Short-term treatments (3h) designed to change the relative NH3 (ΔPNHNH3) and NH4+ (ΔNH4+) gradients and sodium transport (JNa) across the gills were employed to analyse the normal mechanism(s) of branchial ammonia excretion (JAmmnet) in trout acclimated to fresh water of pH ≃ 8.0. Control JAmmnet occurred in the absence of, or against, an apparent ΔPNH3 gradient, while ΔNH4+ was positive. Severe acid exposure (pH = 4.06) raised ΔPNH3 and ΔNH4+, abolished JNain, and reduced JAmmnet by 28%, while moderate acidity (pH = 6.64), which also elevated ΔPNH3 had no significant influence on JNain and JAmmnet. Severe alkaline exposure (pH = 9.54) raised ΔNH4+, reduced ΔPNH3 to a very negative value, and decreased JNain and JAmmnet by equimolar amounts, representing 55% and 80% of control levels respectively. Moderate alkalinity (pH = 8.69) had similar effects on ΔPNH3 and ΔNH4+, but reduced JNain and JAmmnet by only 25%. The sodium transport inhibitor amiloride (10−4moll−1 in the external water, pH ≃ 8.0) had very similar effects to pH = 4.06 on both JNain and JAmmnet but did not alter ΔPNH3 or ΔNH4+. The results discount the quantitative importance of NH4+ diffusion and favour a flexible combination of NH3 diffusion and Na+/NH4+ exchange as the major mechanisms of (JAmmnet). with the latter dominating under the particular control conditions of the present study.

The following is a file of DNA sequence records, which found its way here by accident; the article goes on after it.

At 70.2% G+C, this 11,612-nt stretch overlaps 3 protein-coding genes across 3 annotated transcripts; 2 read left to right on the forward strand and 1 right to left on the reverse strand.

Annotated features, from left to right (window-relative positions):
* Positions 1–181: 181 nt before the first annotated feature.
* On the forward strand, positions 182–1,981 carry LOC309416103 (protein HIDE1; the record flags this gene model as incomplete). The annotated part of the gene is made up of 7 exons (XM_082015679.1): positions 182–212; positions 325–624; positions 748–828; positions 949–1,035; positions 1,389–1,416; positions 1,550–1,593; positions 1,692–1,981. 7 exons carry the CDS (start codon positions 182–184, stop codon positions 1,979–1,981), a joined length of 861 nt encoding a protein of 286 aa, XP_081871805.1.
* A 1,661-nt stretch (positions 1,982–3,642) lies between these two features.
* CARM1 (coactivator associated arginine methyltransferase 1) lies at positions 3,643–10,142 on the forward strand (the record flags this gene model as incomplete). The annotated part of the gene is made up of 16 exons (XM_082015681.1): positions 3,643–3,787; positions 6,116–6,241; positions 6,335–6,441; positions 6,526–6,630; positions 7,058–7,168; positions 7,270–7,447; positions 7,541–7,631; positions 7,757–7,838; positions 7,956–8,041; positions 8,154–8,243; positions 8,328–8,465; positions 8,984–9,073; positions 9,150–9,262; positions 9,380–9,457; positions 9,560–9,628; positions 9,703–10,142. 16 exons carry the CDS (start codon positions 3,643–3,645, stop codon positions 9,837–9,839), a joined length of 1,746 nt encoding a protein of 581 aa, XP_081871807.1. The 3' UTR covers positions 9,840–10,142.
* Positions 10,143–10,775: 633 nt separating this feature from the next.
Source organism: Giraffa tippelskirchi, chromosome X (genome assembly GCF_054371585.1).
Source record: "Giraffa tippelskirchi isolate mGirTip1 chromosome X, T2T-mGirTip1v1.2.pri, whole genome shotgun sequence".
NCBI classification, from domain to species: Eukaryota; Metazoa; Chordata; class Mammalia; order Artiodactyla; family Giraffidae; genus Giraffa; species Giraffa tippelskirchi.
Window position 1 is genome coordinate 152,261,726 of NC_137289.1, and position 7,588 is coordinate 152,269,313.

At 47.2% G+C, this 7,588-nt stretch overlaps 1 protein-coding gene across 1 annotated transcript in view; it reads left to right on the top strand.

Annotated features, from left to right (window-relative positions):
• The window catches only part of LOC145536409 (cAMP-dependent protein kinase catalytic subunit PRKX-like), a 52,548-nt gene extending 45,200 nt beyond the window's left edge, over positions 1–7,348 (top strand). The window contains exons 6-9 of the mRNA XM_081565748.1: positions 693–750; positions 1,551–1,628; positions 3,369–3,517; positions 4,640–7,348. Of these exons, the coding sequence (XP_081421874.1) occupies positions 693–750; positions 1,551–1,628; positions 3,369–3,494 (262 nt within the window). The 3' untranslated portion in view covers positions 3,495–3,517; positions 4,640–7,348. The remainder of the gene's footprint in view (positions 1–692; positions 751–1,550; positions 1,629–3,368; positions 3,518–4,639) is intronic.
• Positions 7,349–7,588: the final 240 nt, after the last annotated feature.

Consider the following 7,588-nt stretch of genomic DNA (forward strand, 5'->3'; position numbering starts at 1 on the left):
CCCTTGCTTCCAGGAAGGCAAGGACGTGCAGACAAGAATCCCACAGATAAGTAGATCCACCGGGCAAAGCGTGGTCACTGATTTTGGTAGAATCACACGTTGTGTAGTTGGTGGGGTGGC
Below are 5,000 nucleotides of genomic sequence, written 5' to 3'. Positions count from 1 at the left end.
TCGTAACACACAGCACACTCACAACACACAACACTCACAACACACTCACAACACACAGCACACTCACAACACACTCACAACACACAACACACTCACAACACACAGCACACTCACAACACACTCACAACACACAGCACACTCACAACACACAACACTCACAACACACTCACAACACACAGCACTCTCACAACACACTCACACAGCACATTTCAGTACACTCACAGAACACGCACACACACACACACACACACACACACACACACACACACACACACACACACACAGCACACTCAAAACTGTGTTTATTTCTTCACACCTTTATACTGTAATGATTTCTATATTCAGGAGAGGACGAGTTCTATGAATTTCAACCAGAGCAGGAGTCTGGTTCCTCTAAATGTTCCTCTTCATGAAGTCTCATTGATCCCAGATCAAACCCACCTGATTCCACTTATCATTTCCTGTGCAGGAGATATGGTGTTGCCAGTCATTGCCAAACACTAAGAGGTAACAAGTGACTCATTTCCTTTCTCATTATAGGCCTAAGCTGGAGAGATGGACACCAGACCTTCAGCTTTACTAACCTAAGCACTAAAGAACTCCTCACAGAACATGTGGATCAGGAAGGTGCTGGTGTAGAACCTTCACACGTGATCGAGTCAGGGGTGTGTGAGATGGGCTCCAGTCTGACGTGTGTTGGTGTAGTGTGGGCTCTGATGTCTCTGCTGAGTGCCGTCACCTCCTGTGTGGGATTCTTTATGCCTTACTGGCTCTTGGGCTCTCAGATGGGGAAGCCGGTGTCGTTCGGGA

An Analysis of Branchial Ammonia Excretion in the Freshwater Rainbow Trout: Effects of Environmental pH change and Sodium Uptake Blockade
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P. A. Wright, C. M. Wood; An Analysis of Branchial Ammonia Excretion in the Freshwater Rainbow Trout: Effects of Environmental pH change and Sodium Uptake Blockade. J Exp Biol 1 January 1985; 114 (1): 329–353. doi: https://doi.org/10.1242/jeb.114.1.329
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